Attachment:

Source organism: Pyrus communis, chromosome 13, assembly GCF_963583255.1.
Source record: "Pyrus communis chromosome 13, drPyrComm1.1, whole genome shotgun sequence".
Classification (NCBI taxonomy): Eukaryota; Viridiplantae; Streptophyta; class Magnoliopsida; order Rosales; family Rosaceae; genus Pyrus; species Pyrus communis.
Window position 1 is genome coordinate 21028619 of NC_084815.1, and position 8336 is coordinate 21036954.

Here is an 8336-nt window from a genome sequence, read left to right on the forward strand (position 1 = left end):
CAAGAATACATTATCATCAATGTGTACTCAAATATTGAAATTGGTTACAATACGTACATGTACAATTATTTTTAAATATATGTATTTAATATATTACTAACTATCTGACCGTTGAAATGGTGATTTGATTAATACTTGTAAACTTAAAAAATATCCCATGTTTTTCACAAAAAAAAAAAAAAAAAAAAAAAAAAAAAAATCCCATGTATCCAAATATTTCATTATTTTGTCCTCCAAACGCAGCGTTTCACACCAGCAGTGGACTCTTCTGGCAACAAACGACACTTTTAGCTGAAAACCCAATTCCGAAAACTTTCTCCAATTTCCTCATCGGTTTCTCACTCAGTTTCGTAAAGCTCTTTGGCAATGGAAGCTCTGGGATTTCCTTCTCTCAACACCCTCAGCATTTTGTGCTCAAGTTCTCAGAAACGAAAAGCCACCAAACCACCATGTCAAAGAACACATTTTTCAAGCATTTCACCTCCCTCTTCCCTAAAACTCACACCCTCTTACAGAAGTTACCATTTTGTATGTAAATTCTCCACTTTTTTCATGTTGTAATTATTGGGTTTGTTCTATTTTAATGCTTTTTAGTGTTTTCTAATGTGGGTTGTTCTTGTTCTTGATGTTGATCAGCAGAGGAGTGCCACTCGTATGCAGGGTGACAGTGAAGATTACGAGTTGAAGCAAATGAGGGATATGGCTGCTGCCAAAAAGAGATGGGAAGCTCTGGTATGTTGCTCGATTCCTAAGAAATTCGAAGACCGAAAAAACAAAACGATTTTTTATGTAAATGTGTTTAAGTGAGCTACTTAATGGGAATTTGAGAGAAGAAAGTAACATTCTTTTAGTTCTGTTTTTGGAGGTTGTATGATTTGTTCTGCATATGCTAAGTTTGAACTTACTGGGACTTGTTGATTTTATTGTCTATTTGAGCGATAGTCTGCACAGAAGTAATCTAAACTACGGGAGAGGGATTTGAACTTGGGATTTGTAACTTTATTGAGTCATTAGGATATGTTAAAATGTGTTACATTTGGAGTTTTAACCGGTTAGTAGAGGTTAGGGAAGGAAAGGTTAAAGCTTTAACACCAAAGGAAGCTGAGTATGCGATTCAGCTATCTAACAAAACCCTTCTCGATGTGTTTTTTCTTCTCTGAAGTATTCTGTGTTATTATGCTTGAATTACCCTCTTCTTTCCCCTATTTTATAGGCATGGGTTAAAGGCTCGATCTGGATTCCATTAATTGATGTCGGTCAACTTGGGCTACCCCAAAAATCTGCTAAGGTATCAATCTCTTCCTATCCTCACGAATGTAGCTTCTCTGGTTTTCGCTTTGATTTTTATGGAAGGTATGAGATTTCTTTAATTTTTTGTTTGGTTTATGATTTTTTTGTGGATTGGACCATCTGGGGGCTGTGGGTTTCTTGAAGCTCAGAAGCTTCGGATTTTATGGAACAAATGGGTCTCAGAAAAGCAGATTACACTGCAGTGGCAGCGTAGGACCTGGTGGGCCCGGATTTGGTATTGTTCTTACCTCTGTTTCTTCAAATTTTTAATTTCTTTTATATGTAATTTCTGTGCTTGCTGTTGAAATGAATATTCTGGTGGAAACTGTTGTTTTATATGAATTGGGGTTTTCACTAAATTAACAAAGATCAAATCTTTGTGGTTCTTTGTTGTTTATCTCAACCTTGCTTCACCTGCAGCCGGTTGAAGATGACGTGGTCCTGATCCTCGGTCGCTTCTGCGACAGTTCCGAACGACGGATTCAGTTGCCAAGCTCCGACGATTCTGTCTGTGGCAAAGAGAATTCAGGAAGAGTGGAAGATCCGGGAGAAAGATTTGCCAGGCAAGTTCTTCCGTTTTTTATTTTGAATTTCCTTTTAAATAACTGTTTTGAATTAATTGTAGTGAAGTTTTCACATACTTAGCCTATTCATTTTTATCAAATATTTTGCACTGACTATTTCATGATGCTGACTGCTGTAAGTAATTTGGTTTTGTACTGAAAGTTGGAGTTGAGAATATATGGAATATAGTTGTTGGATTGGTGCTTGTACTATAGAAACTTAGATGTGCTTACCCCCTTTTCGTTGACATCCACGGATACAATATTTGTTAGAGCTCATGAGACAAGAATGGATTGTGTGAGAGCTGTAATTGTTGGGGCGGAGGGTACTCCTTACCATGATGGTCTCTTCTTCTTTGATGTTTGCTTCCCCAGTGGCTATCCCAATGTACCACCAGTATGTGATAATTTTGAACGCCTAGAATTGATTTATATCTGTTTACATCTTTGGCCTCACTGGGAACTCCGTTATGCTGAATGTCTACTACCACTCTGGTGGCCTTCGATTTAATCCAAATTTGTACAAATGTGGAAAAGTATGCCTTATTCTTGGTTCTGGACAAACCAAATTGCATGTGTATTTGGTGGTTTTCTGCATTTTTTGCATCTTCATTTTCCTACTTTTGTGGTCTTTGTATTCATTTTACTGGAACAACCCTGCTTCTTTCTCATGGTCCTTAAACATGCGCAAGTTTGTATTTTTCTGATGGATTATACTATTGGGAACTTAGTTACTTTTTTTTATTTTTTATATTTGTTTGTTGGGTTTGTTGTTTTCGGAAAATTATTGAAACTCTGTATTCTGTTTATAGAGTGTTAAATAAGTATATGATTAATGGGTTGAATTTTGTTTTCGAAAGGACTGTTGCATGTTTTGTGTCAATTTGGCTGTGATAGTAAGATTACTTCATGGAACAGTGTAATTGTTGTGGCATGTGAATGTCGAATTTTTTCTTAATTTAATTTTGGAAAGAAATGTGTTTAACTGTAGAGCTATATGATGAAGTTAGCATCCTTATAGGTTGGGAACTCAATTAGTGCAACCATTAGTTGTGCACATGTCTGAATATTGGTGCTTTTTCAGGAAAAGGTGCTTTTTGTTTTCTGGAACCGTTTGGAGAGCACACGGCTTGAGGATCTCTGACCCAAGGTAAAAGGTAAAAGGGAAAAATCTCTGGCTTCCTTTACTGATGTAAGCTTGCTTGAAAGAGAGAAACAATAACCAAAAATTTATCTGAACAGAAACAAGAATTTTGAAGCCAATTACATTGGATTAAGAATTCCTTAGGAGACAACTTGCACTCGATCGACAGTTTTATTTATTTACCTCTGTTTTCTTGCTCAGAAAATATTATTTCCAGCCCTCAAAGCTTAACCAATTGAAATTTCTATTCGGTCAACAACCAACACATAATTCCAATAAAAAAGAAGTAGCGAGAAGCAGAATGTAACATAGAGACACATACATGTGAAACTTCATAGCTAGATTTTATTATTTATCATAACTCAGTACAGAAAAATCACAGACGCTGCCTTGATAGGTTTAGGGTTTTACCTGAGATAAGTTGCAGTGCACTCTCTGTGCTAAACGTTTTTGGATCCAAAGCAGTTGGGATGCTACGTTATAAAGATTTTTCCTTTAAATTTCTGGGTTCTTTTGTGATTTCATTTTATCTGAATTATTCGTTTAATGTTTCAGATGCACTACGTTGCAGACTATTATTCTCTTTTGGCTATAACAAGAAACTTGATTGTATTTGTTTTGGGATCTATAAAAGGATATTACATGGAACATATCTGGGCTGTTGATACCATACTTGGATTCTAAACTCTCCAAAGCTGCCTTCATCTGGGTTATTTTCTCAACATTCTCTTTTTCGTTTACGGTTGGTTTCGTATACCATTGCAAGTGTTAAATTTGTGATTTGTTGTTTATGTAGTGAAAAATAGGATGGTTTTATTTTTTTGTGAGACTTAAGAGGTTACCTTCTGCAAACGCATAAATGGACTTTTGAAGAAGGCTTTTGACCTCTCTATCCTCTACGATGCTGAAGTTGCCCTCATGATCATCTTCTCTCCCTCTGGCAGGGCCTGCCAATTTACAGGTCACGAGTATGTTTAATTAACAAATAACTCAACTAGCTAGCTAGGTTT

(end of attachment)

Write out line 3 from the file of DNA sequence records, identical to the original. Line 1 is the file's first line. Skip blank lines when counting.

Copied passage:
Classification (NCBI taxonomy): Eukaryota; Viridiplantae; Streptophyta; class Magnoliopsida; order Rosales; family Rosaceae; genus Pyrus; species Pyrus communis.